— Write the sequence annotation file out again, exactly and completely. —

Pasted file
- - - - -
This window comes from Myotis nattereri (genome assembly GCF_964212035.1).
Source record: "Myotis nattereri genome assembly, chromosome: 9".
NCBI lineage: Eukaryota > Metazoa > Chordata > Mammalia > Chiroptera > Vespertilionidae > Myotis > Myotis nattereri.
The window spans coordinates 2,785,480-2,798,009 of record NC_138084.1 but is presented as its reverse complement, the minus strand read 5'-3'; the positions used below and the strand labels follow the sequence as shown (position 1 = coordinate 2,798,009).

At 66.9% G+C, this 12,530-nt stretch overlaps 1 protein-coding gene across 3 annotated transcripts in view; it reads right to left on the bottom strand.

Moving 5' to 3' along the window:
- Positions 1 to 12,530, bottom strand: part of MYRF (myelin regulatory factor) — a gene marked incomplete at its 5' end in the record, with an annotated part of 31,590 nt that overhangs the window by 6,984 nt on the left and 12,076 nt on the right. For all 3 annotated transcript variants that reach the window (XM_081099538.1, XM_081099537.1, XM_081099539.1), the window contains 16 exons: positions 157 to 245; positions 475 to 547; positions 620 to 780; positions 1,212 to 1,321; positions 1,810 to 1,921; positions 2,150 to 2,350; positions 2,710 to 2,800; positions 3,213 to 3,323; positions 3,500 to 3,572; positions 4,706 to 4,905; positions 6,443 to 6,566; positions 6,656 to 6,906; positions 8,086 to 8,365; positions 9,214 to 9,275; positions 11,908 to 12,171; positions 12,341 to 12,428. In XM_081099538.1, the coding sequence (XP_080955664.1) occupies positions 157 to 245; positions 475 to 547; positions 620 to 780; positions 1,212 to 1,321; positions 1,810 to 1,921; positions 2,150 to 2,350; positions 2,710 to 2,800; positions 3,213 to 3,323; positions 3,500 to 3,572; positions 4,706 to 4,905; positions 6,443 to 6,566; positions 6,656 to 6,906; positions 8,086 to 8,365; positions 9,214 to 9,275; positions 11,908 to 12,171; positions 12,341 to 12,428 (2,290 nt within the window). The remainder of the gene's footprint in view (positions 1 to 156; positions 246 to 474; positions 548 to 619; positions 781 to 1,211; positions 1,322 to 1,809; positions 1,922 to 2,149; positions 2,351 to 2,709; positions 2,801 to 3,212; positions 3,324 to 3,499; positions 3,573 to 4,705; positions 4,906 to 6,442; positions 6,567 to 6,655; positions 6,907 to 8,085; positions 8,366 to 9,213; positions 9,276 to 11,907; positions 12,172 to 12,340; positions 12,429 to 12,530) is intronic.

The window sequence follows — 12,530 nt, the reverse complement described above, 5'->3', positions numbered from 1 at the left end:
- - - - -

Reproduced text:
This window comes from Myotis nattereri (genome assembly GCF_964212035.1).
Source record: "Myotis nattereri genome assembly, chromosome: 9".
NCBI lineage: Eukaryota > Metazoa > Chordata > Mammalia > Chiroptera > Vespertilionidae > Myotis > Myotis nattereri.
The window spans coordinates 2,785,480-2,798,009 of record NC_138084.1 but is presented as its reverse complement, the minus strand read 5'-3'; the positions used below and the strand labels follow the sequence as shown (position 1 = coordinate 2,798,009).

At 66.9% G+C, this 12,530-nt stretch overlaps 1 protein-coding gene across 3 annotated transcripts in view; it reads right to left on the bottom strand.

Moving 5' to 3' along the window:
- Positions 1 to 12,530, bottom strand: part of MYRF (myelin regulatory factor) — a gene marked incomplete at its 5' end in the record, with an annotated part of 31,590 nt that overhangs the window by 6,984 nt on the left and 12,076 nt on the right. For all 3 annotated transcript variants that reach the window (XM_081099538.1, XM_081099537.1, XM_081099539.1), the window contains 16 exons: positions 157 to 245; positions 475 to 547; positions 620 to 780; positions 1,212 to 1,321; positions 1,810 to 1,921; positions 2,150 to 2,350; positions 2,710 to 2,800; positions 3,213 to 3,323; positions 3,500 to 3,572; positions 4,706 to 4,905; positions 6,443 to 6,566; positions 6,656 to 6,906; positions 8,086 to 8,365; positions 9,214 to 9,275; positions 11,908 to 12,171; positions 12,341 to 12,428. In XM_081099538.1, the coding sequence (XP_080955664.1) occupies positions 157 to 245; positions 475 to 547; positions 620 to 780; positions 1,212 to 1,321; positions 1,810 to 1,921; positions 2,150 to 2,350; positions 2,710 to 2,800; positions 3,213 to 3,323; positions 3,500 to 3,572; positions 4,706 to 4,905; positions 6,443 to 6,566; positions 6,656 to 6,906; positions 8,086 to 8,365; positions 9,214 to 9,275; positions 11,908 to 12,171; positions 12,341 to 12,428 (2,290 nt within the window). The remainder of the gene's footprint in view (positions 1 to 156; positions 246 to 474; positions 548 to 619; positions 781 to 1,211; positions 1,322 to 1,809; positions 1,922 to 2,149; positions 2,351 to 2,709; positions 2,801 to 3,212; positions 3,324 to 3,499; positions 3,573 to 4,705; positions 4,906 to 6,442; positions 6,567 to 6,655; positions 6,907 to 8,085; positions 8,366 to 9,213; positions 9,276 to 11,907; positions 12,172 to 12,340; positions 12,429 to 12,530) is intronic.

The window sequence follows — 12,530 nt, the reverse complement described above, 5'->3', positions numbered from 1 at the left end: